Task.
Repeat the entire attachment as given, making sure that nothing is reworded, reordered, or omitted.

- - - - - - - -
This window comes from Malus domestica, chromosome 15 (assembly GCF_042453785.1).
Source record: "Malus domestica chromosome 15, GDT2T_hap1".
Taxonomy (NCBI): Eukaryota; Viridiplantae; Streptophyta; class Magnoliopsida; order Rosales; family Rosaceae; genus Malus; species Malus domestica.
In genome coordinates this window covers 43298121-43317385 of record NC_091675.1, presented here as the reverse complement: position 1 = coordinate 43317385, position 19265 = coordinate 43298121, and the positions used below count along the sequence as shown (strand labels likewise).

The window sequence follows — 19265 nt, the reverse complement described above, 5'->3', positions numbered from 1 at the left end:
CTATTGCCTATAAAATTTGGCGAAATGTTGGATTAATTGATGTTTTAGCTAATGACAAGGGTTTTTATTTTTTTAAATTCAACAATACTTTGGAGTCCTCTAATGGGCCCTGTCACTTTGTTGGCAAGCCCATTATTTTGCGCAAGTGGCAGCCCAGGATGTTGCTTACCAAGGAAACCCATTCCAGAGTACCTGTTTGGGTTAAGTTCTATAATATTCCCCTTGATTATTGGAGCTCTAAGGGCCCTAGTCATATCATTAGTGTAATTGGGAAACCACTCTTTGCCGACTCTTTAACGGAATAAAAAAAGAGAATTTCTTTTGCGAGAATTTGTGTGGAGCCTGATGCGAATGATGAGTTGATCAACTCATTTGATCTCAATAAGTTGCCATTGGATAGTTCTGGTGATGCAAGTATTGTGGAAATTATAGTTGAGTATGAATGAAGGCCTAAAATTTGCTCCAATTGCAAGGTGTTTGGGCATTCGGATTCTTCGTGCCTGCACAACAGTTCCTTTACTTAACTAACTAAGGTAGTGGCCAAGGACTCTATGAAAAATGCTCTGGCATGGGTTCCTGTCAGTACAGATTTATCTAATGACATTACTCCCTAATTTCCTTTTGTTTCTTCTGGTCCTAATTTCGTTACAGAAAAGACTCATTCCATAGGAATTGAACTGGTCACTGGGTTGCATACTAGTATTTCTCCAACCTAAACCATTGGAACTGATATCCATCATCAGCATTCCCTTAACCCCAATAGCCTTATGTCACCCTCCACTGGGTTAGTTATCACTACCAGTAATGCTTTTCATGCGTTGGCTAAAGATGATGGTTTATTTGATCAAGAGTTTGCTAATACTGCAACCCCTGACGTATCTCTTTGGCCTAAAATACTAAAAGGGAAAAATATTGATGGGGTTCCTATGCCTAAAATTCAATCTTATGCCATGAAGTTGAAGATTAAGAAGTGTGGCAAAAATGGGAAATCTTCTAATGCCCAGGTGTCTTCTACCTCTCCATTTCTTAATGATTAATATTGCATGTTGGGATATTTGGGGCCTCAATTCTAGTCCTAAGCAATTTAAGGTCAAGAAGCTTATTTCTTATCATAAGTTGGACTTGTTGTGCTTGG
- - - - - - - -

This window comes from Malus domestica, chromosome 15 (assembly GCF_042453785.1).
Source record: "Malus domestica chromosome 15, GDT2T_hap1".
Taxonomy (NCBI): Eukaryota; Viridiplantae; Streptophyta; class Magnoliopsida; order Rosales; family Rosaceae; genus Malus; species Malus domestica.
In genome coordinates this window covers 43298121-43317385 of record NC_091675.1, presented here as the reverse complement: position 1 = coordinate 43317385, position 19265 = coordinate 43298121, and the positions used below count along the sequence as shown (strand labels likewise).

The window sequence follows — 19265 nt, the reverse complement described above, 5'->3', positions numbered from 1 at the left end:
CTATTGCCTATAAAATTTGGCGAAATGTTGGATTAATTGATGTTTTAGCTAATGACAAGGGTTTTTATTTTTTTAAATTCAACAATACTTTGGAGTCCTCTAATGGGCCCTGTCACTTTGTTGGCAAGCCCATTATTTTGCGCAAGTGGCAGCCCAGGATGTTGCTTACCAAGGAAACCCATTCCAGAGTACCTGTTTGGGTTAAGTTCTATAATATTCCCCTTGATTATTGGAGCTCTAAGGGCCCTAGTCATATCATTAGTGTAATTGGGAAACCACTCTTTGCCGACTCTTTAACGGAATAAAAAAAGAGAATTTCTTTTGCGAGAATTTGTGTGGAGCCTGATGCGAATGATGAGTTGATCAACTCATTTGATCTCAATAAGTTGCCATTGGATAGTTCTGGTGATGCAAGTATTGTGGAAATTATAGTTGAGTATGAATGAAGGCCTAAAATTTGCTCCAATTGCAAGGTGTTTGGGCATTCGGATTCTTCGTGCCTGCACAACAGTTCCTTTACTTAACTAACTAAGGTAGTGGCCAAGGACTCTATGAAAAATGCTCTGGCATGGGTTCCTGTCAGTACAGATTTATCTAATGACATTACTCCCTAATTTCCTTTTGTTTCTTCTGGTCCTAATTTCGTTACAGAAAAGACTCATTCCATAGGAATTGAACTGGTCACTGGGTTGCATACTAGTATTTCTCCAACCTAAACCATTGGAACTGATATCCATCATCAGCATTCCCTTAACCCCAATAGCCTTATGTCACCCTCCACTGGGTTAGTTATCACTACCAGTAATGCTTTTCATGCGTTGGCTAAAGATGATGGTTTATTTGATCAAGAGTTTGCTAATACTGCAACCCCTGACGTATCTCTTTGGCCTAAAATACTAAAAGGGAAAAATATTGATGGGGTTCCTATGCCTAAAATTCAATCTTATGCCATGAAGTTGAAGATTAAGAAGTGTGGCAAAAATGGGAAATCTTCTAATGCCCAGGTGTCTTCTACCTCTCCATTTCTTAATGATTAATATTGCATGTTGGGATATTTGGGGCCTCAATTCTAGTCCTAAGCAATTTAAGGTCAAGAAGCTTATTTCTTATCATAAGTTGGACTTGTTGTGCTTGG